She said that he will stay small...around 29 - 30 inches at the withers is her best guess and that he will make a beautiful herd sire. A herd sire is one of the most important decisions a breeder can make for it will determine most of the genetic components of the herd.
Lone Oak residents get to watch all the babies run around on the farm. Bell Meadows Farm Miniature Donkeys is located in the heart of Lone Oak, Kentucky. Mudpie was the foal's given after birth. The new owners have named him Sheldon.
After the babies are sold, Bell takes care of them until they're ready for their new home. What fun it will be getting to see the foals play in the field. Bell Meadows Farm is located on 3675 Lovelaceville Road in Paducah, Kentucky.
Christa Dubrock - CD1 Kentucky Pledged Delegate to Biden/Harris 2020 at
Democratic National Convention
It’s 2:15 a.m. and Daisy Mae is pacing. She’s definitely in labor. “She’s so loving, sweet, and clingy when she’s in labor. She likes the company when I’m with her.” said Melanie Bell. It’s 2:45 a.m. and she’s sweaty and there’s more 'poop' on the fresh shavings, another sign of labor. It’s 3:06, she’s stopped pacing. Both Bell and Daisy Mae are yawning. It’s 4:45 a.m., it’s a girl!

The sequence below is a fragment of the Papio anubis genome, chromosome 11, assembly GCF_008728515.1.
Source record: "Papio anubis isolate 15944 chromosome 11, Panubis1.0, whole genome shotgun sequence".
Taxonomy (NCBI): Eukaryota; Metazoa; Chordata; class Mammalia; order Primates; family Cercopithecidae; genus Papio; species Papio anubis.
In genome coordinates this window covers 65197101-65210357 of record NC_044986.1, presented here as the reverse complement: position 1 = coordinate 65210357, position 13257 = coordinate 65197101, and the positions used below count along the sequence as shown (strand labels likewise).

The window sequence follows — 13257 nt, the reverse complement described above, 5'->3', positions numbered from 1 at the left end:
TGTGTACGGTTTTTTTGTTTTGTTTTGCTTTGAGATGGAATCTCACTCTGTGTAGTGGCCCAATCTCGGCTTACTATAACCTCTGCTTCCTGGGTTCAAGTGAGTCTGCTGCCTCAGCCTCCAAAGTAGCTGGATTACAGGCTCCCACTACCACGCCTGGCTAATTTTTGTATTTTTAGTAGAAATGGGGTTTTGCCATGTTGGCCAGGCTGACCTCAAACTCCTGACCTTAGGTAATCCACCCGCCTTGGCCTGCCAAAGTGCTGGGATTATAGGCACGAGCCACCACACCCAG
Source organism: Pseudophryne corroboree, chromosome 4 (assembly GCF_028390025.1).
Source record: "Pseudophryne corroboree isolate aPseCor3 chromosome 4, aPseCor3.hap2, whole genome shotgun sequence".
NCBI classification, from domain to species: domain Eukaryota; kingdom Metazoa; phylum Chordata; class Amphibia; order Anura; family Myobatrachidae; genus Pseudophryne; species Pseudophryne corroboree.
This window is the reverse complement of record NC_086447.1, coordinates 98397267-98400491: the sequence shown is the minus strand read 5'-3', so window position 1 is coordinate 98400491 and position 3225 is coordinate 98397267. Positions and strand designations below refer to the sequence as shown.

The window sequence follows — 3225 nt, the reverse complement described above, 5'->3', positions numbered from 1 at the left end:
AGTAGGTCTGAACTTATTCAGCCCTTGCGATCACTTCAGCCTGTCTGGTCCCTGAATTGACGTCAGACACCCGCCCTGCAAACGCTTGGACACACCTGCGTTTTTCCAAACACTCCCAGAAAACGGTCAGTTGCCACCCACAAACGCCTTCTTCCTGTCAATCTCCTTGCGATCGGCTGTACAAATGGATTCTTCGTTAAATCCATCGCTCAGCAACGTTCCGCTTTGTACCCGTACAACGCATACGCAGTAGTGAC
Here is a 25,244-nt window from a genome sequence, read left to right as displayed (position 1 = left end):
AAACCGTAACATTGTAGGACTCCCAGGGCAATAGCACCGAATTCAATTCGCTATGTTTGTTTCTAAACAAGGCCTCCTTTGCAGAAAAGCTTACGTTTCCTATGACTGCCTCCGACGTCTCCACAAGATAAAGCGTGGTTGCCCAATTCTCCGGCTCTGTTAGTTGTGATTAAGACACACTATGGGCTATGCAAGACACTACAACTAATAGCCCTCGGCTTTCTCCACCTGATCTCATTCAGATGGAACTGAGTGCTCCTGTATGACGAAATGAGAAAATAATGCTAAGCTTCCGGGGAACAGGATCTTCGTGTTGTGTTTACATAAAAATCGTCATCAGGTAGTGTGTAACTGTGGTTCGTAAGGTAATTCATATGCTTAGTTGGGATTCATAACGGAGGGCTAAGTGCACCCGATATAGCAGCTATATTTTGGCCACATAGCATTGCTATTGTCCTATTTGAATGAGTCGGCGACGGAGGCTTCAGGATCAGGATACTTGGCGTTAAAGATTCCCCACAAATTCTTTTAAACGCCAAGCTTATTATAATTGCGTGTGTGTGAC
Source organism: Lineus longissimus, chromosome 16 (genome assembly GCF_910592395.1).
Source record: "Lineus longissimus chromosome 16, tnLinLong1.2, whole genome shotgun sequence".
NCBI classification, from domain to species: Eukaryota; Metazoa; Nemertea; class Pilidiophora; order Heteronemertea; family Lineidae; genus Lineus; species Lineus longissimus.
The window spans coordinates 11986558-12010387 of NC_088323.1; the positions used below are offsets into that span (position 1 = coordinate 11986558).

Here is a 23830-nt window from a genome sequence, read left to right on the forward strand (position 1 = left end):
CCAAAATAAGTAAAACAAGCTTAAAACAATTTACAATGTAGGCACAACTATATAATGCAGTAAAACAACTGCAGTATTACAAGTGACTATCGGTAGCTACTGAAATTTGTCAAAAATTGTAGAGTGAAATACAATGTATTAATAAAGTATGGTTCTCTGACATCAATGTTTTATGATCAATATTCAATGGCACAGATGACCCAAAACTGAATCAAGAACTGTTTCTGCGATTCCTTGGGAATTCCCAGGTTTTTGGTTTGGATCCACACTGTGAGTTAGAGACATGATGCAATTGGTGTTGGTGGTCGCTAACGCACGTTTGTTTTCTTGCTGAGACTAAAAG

Smack dab in the heart of Lone Oak, Kentucky is a full-service farm that’s been in the family since the 1940s. Melanie Bell, a Paducah Tilghman graduate, and her husband, Kevin moved to the second-generation family farm on Valentine’s Day 1992. Bell Meadows Farm, formerly Ham Farm, was previously owned by Kevin’s maternal grandparents, Earl and Edna Ham. After Edna passed away in 1991, the Bell’s became the proud, new owners of the family farm.